(Pictured right: Dony McGuire and Reba Rambo-McGuire’s son, Israel, in his younger days. Today he is a Grammy-nominated film director and musician.)

Football has spoiled my adult life. Let me rephrase — the Dallas Cowboys of the 1990s spoiled my adult life as a sports fan. I was born a McGuire, with the soul of a Rambo. The McGuire side of me, however, was raised with blue blood. My pop, Dony McGuire, was born and raised in Oklahoma and wisely chose to defer from his brothers’ admirations of the Green Bay Packers and Kansas City Chiefs. By the time I came around in the late ’80s, he was a diehard Cowboy. Like the ’50s Yankees, the ’70s Steelers and the select few franchises before them, the Cowboys built a dynasty that transcended the sport.

One of my earliest memories is of my late uncle Jerry cheering on the boys in what would be the first of three Super Bowl wins in four years. Looking back, the best part about all of this is I can’t remember not being a Cowboys fan. I never had to grow up and decide which franchise to like, which would inevitably consist of me flip-flopping my fandom every five years. (I know, it’s disgusting.) Rather, in my family it was one of the unspoken rules I discovered early in my childhood: 1. We never miss church on Sundays. 2. If I lie, my mom can read my mind. 3. I am a Cowboys fan. 4. If there is a Cowboys game on, you are watching it. 5. If we are in Texas, and it is summer, we are going to Cowboys training camp. Thankfully, we never stayed too long on the West Coast during football season, seeing how rules 1 and 4 would occasionally conflict.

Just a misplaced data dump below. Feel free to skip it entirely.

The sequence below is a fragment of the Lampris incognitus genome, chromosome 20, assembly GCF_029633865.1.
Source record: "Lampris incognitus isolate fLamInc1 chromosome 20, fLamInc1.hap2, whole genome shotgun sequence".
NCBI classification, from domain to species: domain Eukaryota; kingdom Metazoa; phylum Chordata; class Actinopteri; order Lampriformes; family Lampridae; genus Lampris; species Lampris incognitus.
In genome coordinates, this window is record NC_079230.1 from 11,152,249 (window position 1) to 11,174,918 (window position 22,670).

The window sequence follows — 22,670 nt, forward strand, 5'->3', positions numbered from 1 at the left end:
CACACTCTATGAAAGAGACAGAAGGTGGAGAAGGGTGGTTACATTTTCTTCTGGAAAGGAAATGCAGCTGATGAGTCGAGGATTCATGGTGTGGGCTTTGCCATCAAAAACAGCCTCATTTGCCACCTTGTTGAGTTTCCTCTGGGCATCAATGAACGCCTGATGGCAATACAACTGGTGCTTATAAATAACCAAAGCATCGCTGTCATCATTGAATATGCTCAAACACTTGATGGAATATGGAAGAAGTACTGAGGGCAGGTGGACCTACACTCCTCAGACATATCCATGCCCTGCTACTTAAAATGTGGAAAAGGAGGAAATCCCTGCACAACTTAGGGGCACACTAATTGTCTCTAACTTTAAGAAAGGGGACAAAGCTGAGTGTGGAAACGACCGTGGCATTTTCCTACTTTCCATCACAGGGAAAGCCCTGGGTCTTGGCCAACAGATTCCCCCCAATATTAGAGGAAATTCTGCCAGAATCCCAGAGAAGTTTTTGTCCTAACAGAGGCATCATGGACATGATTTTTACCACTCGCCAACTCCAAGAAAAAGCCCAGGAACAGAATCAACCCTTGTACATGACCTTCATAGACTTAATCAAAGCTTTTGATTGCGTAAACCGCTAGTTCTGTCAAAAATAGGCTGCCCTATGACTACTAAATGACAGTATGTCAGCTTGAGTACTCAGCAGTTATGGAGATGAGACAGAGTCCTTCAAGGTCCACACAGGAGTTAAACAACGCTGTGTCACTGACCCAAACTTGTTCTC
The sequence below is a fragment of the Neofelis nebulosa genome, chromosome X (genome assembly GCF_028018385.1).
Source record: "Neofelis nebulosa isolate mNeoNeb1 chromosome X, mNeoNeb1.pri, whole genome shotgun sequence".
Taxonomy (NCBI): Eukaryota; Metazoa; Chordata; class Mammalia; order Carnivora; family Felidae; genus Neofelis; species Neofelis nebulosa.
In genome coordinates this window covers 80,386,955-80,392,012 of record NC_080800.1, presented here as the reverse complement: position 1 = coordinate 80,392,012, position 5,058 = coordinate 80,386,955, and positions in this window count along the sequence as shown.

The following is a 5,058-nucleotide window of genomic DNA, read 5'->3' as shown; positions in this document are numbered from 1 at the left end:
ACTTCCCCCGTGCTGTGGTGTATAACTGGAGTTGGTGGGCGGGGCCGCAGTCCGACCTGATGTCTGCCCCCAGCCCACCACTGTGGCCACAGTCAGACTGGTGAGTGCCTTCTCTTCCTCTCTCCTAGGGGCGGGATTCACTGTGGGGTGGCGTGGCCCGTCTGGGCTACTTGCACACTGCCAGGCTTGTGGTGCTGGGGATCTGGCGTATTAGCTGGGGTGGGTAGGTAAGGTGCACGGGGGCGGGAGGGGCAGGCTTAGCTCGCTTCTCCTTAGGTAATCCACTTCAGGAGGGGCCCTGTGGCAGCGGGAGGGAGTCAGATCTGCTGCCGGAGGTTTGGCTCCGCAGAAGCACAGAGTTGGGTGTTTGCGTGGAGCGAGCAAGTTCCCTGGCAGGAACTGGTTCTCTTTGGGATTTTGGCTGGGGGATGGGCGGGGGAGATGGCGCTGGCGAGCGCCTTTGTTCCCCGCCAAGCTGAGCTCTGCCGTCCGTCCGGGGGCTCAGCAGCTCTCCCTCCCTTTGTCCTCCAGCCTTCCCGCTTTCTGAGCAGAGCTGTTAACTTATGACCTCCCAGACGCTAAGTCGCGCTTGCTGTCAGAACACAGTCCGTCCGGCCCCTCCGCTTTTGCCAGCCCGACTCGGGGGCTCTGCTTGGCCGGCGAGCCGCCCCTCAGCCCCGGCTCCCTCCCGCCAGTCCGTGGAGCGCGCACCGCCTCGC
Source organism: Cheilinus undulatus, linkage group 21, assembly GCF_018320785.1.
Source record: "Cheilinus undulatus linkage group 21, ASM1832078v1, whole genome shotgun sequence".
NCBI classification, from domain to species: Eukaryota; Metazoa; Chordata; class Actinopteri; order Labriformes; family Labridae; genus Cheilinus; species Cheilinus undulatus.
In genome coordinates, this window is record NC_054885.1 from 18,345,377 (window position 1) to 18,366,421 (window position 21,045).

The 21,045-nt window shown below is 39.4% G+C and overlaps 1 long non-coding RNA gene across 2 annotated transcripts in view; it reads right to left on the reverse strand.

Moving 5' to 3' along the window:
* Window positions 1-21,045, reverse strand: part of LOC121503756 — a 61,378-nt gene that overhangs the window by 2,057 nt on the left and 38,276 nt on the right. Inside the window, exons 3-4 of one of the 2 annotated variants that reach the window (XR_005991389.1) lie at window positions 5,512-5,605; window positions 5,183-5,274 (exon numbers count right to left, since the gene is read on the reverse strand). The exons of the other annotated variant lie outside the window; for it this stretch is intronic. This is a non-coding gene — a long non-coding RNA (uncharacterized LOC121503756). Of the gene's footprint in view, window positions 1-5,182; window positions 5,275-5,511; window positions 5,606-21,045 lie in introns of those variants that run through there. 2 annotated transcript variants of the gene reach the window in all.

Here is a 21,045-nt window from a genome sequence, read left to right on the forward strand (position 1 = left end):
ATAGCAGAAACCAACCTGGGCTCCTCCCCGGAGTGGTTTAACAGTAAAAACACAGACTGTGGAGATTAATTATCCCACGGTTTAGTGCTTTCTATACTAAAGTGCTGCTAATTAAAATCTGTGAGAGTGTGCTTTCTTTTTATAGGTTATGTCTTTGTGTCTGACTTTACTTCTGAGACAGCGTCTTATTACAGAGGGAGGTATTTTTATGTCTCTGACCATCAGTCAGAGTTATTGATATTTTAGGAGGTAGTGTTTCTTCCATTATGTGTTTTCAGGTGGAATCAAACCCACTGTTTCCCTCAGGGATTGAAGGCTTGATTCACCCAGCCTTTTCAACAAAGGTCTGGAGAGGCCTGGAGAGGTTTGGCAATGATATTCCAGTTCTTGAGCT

I’d prefer to not reflect on the recent performance of the team, although it has been only an … 18-year championship drought. When the Cowboys first started losing, it didn’t seem so bad. They were champs only years prior, right? Then the realization that I was spoiled came, and with that, never-ending disappointing season after disappointing season. (New England Patriot fans, prepare for this when Tom Brady retires in five years or so.)

Until one day, enlightenment. These sorts of dynasties that impact modern culture only come around once every few decades, and very rarely does lightning strike twice and sometimes never strikes at all. The older I get, the more I’m amazed that athletes with such clear deity-given talent were able to take the field together at all. Players like Troy Aikman, Michael Irvin, Deion Sanders and Emmitt Smith each unknowingly contributed to the love my family shares together. I know it’s only a game, but for some of us, it’s the ability to bring families and friends together on Sundays and share love we might otherwise not have. If that isn’t a gift from God, I don’t know what is.